The BeagleBoard: $149 Linux System

If you're looking for a new project, check out the beagleboard.

The beagleboard is low cost fanless development board with Linux support. And it is low cost, you can get one for $149 from digikey. And it is low power, it uses less than 2 Watts and can run via USB power (although it does have a secondary power input).

So what do you get for $149? A bunch:

  • 600 MHz superscalar ARM Cortex A8 processor
  • HD Video (720p) capable C64x DSP core
  • 128MB Ram
  • 256MB Flash
  • I2C, I2S, SPI, MMC/SD (via expansion connector)
  • DVI-D
  • JTAG
  • S-Video
  • SD/MMC+
  • Stereo Out
  • Stereo In
  • USB 2.0 HS OTG
  • RS-232 Serial

What kind of performance do you get? A lot:

  • 1200 Dhrystone MIPS
  • 10 Million Polygons/sec
  • OpenGL 1.1 and 2.0 support

What can you do with it? How about this:

That's the beagle board running Linux and an X server! The hook-up is:

The beagleboard was designed by some TI employees (it uses TI's OMAP3530 processor). However, the beagleboard is not built or sold by TI. It's built by a contract manufacturer and available exclusively from digikey.

The beagleboard is pretty open, the fact that it runs Linux tells you a lot. In addition, according to Jason Kridner, one of the TI developers, the schematics and layout are also available although I haven't yet located them on the website. TI provides a free compiler for non-commercial use for the DSP. If you're gonna do any serious development you'll need a hardware debugging "dongle" to connect to the JTAG port, check out the flyswatter, its a mere $49 and it uses the OpenOCD software. Check out the digikey beagleboard page for links to other needed goodies.

One of the first things you notice as you examine the beagleboard is that there's no ethernet and no wireless. I asked Jason about this and his response was that during early development the list of desired hardware additions grew to the point where the only reasonable solution was to deny them all, if it could be reasonably not be added to the board it wouldn't be. Essentially, this meant that if there was a reasonable USB solution then it wouldn't go onboard. The second thing you may notice is that you can't find the processor, the RAM or the Flash chip. The reason for that is that they are all squeezed on top of each other using a packaging technology called POP (Package On Package). So the chip in the center of the board that you would think ought to be the processor, is the processor, along with the RAM and Flash.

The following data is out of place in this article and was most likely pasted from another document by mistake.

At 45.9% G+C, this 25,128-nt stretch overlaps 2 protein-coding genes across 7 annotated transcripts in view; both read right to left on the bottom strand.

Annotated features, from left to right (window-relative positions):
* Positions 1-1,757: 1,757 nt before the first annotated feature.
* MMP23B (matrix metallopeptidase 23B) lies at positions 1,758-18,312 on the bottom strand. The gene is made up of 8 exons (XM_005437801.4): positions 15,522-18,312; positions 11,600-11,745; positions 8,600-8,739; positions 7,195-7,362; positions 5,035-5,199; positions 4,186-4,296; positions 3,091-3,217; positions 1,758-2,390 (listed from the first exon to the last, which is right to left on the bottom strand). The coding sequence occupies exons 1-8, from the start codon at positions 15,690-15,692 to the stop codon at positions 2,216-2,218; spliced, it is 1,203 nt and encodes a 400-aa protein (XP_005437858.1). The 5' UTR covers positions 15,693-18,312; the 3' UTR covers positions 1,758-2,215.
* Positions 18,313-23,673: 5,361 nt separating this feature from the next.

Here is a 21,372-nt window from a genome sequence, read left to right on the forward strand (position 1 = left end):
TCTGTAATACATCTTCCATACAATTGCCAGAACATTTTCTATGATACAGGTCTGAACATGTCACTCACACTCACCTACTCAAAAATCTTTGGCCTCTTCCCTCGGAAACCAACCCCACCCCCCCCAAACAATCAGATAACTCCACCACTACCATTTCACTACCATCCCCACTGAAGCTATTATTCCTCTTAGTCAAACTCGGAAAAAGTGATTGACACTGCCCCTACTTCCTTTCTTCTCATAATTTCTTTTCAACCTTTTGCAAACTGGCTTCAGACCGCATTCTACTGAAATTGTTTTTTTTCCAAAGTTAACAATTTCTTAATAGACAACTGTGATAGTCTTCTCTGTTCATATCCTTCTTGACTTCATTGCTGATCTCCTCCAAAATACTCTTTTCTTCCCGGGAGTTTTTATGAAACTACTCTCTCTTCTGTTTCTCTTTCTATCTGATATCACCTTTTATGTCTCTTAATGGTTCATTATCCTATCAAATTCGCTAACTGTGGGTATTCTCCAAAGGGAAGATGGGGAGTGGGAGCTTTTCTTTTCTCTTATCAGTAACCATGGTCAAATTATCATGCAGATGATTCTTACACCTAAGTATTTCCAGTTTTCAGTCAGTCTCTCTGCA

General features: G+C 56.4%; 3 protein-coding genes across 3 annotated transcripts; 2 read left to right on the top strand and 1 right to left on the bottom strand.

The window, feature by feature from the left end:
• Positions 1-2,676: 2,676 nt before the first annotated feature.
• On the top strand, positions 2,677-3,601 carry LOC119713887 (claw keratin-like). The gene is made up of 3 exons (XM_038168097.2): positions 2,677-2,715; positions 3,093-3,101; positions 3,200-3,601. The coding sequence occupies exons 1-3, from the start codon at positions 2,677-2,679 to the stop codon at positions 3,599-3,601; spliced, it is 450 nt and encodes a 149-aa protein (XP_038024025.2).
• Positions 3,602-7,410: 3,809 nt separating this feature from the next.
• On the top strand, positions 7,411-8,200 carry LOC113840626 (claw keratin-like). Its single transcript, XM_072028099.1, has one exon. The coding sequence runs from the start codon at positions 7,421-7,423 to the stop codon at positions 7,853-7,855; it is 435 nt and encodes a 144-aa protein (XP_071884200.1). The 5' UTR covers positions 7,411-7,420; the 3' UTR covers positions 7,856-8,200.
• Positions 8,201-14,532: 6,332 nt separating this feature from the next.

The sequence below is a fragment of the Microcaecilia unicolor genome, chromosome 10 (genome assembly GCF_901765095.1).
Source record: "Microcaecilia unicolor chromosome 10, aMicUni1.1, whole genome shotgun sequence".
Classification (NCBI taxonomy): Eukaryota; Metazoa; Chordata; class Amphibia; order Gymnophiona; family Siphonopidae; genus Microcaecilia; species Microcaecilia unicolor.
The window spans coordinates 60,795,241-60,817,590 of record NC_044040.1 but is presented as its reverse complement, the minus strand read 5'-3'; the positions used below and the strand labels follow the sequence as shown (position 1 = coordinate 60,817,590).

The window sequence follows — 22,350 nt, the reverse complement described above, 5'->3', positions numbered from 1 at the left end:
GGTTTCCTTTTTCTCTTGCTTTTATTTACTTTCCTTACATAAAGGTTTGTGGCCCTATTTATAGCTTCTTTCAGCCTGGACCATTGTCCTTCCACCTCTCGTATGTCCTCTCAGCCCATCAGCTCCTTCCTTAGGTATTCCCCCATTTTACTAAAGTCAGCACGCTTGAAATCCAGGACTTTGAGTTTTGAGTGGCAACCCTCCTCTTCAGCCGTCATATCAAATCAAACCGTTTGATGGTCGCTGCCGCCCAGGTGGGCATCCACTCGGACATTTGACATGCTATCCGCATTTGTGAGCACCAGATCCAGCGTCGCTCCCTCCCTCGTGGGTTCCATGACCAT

There's a growing community of developers out there. Check out for more information.

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Mitch Frazier is an Associate Editor for Linux Journal.


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it's a start...

jonny rocket's picture

well, it's a start. but, you have to have ethernet.

I would buy one

Clifford's picture

I think it has allot of potential. Would look into one of those. Linux needs very little to run. So it has my thumbs up


Hemo's picture

No ethernet on board, but what about USB? Can a USB hub be connected to this and a few USB ethernet adapters added?

The fact that the article mentions what was kept off the board, but doesn't mention 'but hey... you can just hook up a USB ethernet device and away you go..' really makes me wonder if there is any solution for ethernet at all.

the sentence "Essentially,

Anonymous's picture

the sentence "Essentially, this meant that if there was a reasonable USB solution then it wouldn't go onboard." explains this, doesn't it?

I read that line to mean if you can find a USB linux driver for it, you can connect it to this board. This should include ethernet, external storage, etc.

re BeagleBoard

Anonymous's picture

No ethernet == No sale

Maybe this would be help to you?

Graeme's picture

I might buy this and get a load of adapters, sounds like a good cheap option for a computer.

Add Ethernet

Chandrakumar Muthaiah's picture

I will buy more only if there is ethernet port, if not Giga, at least 100MB

100MB is gigabit ethernet.

Anonymous's picture

100MB is gigabit ethernet.


Anonymous's picture

umm...WHAT?! You BEST be trolling...

He is (more or less) right and joking, not trolling

illys's picture

Many people mess up bit (b) and byte (B).

It takes 8 bits to make 1 byte.
So 100MB = 800Mb, so nearly 1Gb. Clear? if not read:

Ethernet 100M = 100 Megabit per second = 100Mbps / often written 100M or 100Mb
Ethernet 1G = 1Gigabit per second = 1Gbps / often 1Gb or 1G or 1000Mb or 1000M

Ethernet 100MB or 1GB is just an evidence the author does not have a clue what he is writing about (very common with hardware dealers).

EHCI broken in Rev B4

Brandon Philips's picture

It is too bad that EHCI is broken in this first rev :(

Where to find the design files

Jason Kridner's picture

The link to the design files is off the "Top Resources" page at Be aware that 0.4mm ball-pitch ball-grid array devices aren't for garage shops. There is a 0.65mm ball-pitch device option as well, which has some special features that allow use of design rules for 0.8mm ball-pitch design with minimal routing layers. While not quite for assembly with your toaster oven, it is quite a bit easier for the average board shop to handle.